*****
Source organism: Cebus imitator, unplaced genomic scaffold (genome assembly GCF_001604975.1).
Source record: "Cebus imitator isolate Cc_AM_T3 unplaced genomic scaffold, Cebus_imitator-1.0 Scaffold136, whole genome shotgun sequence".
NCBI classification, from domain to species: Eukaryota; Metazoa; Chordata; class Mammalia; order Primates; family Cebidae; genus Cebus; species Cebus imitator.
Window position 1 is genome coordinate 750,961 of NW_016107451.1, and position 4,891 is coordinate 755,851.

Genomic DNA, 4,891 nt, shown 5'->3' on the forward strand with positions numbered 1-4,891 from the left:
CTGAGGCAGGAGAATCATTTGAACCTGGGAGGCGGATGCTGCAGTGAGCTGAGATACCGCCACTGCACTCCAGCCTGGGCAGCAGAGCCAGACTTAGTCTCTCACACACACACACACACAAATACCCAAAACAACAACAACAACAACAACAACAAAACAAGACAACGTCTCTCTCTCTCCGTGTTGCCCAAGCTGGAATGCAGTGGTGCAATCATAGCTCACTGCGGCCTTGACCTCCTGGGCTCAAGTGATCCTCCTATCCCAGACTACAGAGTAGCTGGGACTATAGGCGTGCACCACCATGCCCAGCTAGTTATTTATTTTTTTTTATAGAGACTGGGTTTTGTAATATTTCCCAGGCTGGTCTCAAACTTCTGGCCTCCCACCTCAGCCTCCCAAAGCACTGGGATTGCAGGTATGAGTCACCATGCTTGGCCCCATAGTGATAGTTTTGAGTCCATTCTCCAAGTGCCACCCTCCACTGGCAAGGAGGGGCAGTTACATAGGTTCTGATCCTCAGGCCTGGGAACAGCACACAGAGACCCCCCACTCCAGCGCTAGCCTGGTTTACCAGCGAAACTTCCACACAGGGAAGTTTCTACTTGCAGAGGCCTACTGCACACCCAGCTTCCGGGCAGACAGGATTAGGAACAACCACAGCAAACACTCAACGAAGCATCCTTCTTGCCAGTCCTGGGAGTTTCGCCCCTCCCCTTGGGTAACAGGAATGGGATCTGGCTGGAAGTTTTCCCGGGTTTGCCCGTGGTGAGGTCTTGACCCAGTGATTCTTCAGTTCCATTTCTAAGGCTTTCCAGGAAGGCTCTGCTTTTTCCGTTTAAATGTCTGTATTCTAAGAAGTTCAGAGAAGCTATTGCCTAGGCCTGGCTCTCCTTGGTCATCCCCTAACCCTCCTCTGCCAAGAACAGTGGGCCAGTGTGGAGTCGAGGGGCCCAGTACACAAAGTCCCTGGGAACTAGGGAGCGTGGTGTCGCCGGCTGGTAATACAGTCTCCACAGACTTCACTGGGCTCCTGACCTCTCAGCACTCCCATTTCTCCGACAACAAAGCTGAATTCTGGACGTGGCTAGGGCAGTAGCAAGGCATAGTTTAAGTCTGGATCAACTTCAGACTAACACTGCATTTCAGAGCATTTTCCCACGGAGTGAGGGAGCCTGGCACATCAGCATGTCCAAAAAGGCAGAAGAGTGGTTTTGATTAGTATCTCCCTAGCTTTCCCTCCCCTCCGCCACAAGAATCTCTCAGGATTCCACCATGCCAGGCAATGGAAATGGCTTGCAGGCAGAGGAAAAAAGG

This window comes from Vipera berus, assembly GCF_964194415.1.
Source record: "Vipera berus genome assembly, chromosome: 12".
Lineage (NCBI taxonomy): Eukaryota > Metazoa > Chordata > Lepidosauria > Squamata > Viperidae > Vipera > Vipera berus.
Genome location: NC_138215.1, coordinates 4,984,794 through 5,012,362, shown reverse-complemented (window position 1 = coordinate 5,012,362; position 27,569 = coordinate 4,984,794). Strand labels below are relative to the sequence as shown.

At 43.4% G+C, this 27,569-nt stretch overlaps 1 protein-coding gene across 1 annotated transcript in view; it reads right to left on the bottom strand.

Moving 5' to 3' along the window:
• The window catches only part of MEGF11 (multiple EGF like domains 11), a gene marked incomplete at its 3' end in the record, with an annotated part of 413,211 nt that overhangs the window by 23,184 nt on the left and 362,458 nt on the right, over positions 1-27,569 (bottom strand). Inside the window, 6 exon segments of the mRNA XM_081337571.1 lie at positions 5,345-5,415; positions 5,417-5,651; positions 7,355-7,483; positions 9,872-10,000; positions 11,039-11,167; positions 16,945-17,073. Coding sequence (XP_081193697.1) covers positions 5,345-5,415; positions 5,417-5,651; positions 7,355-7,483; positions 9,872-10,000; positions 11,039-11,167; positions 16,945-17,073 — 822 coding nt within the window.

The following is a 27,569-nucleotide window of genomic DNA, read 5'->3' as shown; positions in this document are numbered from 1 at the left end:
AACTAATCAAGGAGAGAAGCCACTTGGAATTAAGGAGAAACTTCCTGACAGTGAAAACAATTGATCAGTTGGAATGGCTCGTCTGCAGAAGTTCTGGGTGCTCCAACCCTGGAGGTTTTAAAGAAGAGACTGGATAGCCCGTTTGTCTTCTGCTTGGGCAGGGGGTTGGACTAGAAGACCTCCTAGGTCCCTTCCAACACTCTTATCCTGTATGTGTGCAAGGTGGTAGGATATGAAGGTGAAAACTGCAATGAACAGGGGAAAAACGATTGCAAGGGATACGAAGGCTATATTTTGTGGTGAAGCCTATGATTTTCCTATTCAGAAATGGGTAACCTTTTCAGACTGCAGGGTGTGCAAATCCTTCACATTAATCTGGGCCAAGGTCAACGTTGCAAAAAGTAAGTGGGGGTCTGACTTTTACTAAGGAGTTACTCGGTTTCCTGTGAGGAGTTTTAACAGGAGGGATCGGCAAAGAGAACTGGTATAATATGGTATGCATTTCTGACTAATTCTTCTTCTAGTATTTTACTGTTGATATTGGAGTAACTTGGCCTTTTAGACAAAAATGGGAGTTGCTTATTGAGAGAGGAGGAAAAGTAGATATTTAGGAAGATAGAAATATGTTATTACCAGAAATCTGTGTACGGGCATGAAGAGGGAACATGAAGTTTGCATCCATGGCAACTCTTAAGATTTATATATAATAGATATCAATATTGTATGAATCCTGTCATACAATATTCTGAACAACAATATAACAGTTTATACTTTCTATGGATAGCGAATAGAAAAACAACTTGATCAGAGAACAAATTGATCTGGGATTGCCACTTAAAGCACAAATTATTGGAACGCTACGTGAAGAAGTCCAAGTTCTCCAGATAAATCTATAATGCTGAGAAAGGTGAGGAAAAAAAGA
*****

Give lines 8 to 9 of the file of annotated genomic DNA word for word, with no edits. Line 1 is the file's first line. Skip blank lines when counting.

Source record: "Vipera berus genome assembly, chromosome: 12".
Lineage (NCBI taxonomy): Eukaryota > Metazoa > Chordata > Lepidosauria > Squamata > Viperidae > Vipera > Vipera berus.